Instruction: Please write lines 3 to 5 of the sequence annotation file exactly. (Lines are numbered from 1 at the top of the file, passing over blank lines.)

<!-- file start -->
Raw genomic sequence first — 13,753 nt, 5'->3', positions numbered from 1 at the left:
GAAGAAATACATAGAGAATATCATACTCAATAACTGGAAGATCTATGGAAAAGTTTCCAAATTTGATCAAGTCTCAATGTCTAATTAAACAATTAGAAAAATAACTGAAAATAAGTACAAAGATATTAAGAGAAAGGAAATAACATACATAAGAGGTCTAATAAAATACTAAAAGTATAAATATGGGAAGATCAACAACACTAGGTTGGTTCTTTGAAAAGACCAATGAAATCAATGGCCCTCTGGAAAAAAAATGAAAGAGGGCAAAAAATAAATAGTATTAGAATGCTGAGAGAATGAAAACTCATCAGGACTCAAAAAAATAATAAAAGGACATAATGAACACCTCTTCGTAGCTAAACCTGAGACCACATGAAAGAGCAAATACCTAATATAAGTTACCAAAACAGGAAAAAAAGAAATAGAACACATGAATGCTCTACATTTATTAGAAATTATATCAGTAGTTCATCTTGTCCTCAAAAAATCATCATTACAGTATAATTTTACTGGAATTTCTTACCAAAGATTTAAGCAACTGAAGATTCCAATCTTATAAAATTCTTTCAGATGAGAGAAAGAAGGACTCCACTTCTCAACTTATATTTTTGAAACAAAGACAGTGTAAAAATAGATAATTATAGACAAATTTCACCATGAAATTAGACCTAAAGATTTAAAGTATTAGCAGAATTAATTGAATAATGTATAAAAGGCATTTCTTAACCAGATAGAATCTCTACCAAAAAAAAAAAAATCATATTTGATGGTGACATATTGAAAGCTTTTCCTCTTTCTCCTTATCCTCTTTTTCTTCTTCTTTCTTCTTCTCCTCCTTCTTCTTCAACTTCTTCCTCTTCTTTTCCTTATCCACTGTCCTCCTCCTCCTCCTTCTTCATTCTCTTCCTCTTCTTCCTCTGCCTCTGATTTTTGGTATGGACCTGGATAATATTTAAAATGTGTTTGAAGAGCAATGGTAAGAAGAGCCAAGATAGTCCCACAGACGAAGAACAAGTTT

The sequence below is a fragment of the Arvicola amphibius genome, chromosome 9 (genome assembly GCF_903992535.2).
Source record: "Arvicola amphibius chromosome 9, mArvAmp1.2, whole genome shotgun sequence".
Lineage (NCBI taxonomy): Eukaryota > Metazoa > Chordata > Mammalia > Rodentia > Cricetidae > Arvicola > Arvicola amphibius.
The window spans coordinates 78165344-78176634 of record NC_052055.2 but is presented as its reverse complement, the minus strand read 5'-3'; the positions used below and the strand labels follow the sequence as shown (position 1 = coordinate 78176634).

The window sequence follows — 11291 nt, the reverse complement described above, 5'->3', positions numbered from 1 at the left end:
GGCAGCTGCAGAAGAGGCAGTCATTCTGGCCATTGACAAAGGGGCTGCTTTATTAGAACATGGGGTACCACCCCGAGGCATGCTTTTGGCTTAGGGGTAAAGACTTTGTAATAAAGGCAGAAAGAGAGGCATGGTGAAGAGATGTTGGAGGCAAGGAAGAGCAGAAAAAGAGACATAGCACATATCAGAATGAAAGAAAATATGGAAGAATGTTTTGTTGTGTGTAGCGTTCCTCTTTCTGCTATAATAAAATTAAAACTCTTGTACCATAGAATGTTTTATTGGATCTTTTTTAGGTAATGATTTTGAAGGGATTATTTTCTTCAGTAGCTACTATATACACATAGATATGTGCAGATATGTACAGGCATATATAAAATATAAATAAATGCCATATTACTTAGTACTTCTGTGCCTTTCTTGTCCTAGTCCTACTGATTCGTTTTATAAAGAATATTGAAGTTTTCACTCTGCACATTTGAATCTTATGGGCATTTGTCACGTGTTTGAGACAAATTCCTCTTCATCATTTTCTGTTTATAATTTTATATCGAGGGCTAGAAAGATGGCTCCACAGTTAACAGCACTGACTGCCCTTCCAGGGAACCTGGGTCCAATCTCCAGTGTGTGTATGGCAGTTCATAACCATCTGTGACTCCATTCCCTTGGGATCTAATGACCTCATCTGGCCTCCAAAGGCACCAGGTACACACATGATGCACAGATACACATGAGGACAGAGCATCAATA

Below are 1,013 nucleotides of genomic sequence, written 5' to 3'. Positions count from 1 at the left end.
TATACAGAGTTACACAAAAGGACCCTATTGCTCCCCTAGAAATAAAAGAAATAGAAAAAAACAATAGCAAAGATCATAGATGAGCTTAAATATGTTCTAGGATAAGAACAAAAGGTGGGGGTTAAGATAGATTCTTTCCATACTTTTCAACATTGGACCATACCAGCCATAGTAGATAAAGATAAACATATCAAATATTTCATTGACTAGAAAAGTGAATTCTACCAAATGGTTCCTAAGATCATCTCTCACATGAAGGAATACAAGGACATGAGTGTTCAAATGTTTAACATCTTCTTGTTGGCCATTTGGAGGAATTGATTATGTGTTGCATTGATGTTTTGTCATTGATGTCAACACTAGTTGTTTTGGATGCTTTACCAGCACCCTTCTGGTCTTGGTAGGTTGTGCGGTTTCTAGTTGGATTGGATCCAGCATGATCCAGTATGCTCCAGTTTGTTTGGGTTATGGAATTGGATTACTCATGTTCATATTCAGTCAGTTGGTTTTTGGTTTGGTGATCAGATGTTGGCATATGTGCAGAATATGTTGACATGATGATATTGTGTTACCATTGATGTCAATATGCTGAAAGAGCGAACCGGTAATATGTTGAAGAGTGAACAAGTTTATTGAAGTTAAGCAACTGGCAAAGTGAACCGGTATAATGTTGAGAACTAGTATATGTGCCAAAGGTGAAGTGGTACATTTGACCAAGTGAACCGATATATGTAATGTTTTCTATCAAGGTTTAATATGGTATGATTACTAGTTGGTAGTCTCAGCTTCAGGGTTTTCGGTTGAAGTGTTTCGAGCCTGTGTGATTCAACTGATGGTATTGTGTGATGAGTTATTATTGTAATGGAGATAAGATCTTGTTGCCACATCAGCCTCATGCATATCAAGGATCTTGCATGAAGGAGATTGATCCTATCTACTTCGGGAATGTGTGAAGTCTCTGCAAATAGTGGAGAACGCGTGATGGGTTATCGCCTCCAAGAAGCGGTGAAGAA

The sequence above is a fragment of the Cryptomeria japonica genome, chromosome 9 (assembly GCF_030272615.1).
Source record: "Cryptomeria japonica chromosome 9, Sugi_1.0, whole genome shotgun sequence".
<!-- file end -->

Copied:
The sequence below is a fragment of the Arvicola amphibius genome, chromosome 9 (genome assembly GCF_903992535.2).
Source record: "Arvicola amphibius chromosome 9, mArvAmp1.2, whole genome shotgun sequence".
Lineage (NCBI taxonomy): Eukaryota > Metazoa > Chordata > Mammalia > Rodentia > Cricetidae > Arvicola > Arvicola amphibius.